Infrastructure Reconciliation Tomorrow?

Tomorrow Chuck Schumer is going to meet with Democratic members of the Senate budget committee to begin the process of going forward with the infrastructure bill via reconciliation, says The Hill.

He’s also going to submit a pared-down infrastructure bill via regular order in July.

That bill would need 60 votes to pass outside the reconciliation process. But it’s running into opposition from Senate progressives such as Sen. Elizabeth Warren (D-Mass.) who say they won’t vote for a bipartisan infrastructure bill unless all 50 members of the Democratic caucus agree on the size and shape of the later reconciliation bill, which needs unanimous Democratic support to pass the 50-50 Senate.

“Both are moving forward, the bipartisan track and the track on reconciliation, and both we hope to get done in July, both the budget resolution and the bipartisan bill,” Schumer said.

This pared-down deal is the one worked out between five Republicans — Portman, Romney, Murkowski, Collins, and Cassidy — and five Democrats — Sinema, Manchin, Warner, Shaheen, and Tester.  The New York Times:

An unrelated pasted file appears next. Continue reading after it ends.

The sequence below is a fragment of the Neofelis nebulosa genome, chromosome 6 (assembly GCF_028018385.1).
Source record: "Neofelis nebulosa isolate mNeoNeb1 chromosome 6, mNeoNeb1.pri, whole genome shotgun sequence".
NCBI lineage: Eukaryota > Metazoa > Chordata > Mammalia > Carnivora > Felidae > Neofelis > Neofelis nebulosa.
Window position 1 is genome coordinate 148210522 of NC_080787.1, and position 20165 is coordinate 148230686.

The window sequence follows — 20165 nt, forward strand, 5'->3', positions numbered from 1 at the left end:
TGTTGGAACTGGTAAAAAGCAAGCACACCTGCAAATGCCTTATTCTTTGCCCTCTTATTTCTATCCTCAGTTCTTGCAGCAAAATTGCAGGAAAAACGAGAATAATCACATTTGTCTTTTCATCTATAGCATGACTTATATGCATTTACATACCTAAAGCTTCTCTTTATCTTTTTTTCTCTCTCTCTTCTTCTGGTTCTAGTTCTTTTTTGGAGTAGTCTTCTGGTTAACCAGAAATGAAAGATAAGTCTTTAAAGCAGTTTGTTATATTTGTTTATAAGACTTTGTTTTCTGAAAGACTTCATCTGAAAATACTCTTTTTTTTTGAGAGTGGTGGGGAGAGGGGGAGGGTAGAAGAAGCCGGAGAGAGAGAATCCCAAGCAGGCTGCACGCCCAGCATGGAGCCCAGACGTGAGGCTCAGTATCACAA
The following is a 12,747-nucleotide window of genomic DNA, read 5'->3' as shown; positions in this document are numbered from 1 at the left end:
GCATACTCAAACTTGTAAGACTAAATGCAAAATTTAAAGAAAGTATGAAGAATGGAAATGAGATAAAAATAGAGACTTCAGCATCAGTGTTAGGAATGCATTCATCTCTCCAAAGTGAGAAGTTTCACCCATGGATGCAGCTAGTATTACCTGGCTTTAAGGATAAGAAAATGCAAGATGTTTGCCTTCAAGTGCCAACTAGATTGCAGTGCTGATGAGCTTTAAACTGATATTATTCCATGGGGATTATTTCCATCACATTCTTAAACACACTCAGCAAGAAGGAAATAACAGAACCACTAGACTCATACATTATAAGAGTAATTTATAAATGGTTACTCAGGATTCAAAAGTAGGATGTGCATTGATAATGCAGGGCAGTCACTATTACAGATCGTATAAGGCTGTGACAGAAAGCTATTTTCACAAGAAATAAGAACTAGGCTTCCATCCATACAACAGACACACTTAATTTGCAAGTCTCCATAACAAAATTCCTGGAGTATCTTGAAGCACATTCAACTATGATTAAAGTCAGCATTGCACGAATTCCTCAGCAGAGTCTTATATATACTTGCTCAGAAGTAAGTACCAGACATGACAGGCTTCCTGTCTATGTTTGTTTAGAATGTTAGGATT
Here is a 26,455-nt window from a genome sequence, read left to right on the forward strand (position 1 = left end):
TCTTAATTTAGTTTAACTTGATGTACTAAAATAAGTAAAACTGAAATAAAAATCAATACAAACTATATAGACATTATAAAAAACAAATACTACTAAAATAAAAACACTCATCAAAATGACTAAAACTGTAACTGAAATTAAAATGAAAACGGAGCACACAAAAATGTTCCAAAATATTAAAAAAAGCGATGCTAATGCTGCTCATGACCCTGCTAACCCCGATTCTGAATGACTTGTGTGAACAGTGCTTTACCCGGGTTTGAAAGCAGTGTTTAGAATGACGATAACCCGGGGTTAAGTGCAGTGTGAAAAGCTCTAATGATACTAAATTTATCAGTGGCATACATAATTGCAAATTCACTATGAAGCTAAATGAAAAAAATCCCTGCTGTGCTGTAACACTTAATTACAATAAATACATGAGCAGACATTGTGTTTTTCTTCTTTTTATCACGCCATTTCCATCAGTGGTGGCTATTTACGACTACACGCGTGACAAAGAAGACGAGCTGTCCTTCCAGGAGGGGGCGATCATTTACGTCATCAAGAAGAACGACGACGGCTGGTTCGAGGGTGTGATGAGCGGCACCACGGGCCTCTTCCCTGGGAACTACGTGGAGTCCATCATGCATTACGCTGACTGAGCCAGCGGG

The framework is expected to include about $579 billion in new spending as part of an overall package that would cost about $974 billion over five years and about $1.2 trillion over eight years, according to two people familiar with the details, who disclosed them on the condition of anonymity. The outline is expected to address a narrower range of physical infrastructure projects and to avoid the Democratic push for tax increases; but it is also likely to suggest indexing the gas tax to inflation as one of the mechanisms for paying for the plan.

Basically, it’s a tiny fraction of new spending needed, there are no tax increases (except on gas, which would be a burden to poor working folks), and the climate change requirements are all taken out. A whole lot of Democrats have already said they won’t support it. But putting forward the weaker bill appears to be part of the process of winning Joe Manchin’s vote to pass the stronger bill.

Well, good luck to us.